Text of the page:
In the wake of a severe snowstorm last December, Pocatello, Idaho resident Mitch Fisher acted when city maintenance workers didn’t by clearing the sidewalks in front of his home and that of an elderly neighbor. This act was witnessed by a police officer who, in obedience to the universal government mandate to harass productive people without cause, issued Fisher a $206 citation for “placing or depositing material on a public right of way.”
Of course, city-operated snowplows in Pocatello and other communities routinely deposit material from city streets onto private property.
After the story was publicized, Police Chief Scott Marchand defended the actions of his revenue farmer, claiming that Fisher had created a “safety issue for all drivers on the road” and stating that he had “directed officers who are investigating complaints or who observe people moving snow from private property into city streets to issue citations.”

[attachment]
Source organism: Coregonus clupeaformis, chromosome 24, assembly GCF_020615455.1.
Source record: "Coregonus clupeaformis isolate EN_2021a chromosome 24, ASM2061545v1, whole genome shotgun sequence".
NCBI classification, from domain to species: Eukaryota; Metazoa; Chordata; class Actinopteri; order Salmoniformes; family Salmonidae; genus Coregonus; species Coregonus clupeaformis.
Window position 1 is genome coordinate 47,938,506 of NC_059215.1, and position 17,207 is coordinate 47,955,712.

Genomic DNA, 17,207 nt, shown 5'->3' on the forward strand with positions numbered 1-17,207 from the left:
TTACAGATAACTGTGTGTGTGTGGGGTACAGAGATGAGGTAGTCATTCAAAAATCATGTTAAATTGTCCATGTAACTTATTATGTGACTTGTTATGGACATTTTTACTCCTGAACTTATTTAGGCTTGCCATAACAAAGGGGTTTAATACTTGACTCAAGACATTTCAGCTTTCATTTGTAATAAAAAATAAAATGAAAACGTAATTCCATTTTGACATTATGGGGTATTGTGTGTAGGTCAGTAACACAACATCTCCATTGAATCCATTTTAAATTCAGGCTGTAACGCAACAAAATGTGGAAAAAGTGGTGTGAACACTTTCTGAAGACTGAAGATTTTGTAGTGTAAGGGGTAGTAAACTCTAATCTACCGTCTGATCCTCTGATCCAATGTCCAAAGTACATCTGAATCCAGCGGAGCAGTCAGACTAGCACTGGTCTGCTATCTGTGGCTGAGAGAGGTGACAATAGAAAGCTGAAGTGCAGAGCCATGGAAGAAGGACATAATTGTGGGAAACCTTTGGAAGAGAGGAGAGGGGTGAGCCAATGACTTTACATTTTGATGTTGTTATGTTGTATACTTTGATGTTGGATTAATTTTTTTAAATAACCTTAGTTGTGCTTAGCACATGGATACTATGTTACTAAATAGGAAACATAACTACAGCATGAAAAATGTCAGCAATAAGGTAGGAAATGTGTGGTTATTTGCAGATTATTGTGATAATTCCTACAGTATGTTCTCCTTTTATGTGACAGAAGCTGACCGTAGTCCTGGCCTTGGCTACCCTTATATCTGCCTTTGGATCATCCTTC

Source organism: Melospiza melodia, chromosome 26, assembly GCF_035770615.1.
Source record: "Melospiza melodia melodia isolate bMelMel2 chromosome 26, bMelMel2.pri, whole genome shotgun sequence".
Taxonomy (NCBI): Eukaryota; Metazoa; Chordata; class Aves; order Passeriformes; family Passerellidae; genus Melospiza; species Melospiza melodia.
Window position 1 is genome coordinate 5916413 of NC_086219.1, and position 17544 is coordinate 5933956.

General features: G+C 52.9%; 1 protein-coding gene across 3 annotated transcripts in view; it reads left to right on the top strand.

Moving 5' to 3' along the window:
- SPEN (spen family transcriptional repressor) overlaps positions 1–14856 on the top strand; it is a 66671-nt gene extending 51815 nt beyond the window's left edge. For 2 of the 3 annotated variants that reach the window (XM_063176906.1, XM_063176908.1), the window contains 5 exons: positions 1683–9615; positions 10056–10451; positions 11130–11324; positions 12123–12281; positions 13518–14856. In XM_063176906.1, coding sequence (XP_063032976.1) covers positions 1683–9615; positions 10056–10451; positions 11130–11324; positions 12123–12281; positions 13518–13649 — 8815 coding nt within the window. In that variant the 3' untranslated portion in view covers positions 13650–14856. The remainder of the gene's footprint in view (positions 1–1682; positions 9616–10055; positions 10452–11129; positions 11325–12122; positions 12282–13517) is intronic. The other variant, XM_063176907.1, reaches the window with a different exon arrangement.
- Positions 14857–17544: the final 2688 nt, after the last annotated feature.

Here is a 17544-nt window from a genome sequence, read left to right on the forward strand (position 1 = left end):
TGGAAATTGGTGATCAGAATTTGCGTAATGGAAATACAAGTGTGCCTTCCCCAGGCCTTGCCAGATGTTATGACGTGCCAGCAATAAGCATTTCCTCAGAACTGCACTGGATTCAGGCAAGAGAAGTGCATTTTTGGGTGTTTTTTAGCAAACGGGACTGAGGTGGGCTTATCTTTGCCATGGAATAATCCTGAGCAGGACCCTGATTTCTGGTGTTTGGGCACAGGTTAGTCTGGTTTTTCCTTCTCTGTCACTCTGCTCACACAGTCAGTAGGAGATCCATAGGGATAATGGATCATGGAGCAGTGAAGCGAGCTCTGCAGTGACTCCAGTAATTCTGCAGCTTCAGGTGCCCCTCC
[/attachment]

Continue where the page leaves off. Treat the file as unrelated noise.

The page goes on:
Fisher had plowed his neighbor’s yard every year during the past nine winters without attracting the attention of the local tax-gatherers.
The story attracted national attention and no small measure of public outrage. For the past two months he has been fighting the citation with the help of attorney Paul Echo Hawk, who took the case pro bono. Earlier this week, the charges against Fisher were dismissed.
“For what he was trying to do, I didn’t feel like he deserved criminal punishment,” Echo Hawk explains.
However, since government officials can never concede that they were in the wrong, the court still managed to extort a $75 fine as punishment for the Good Samaritan’s actions.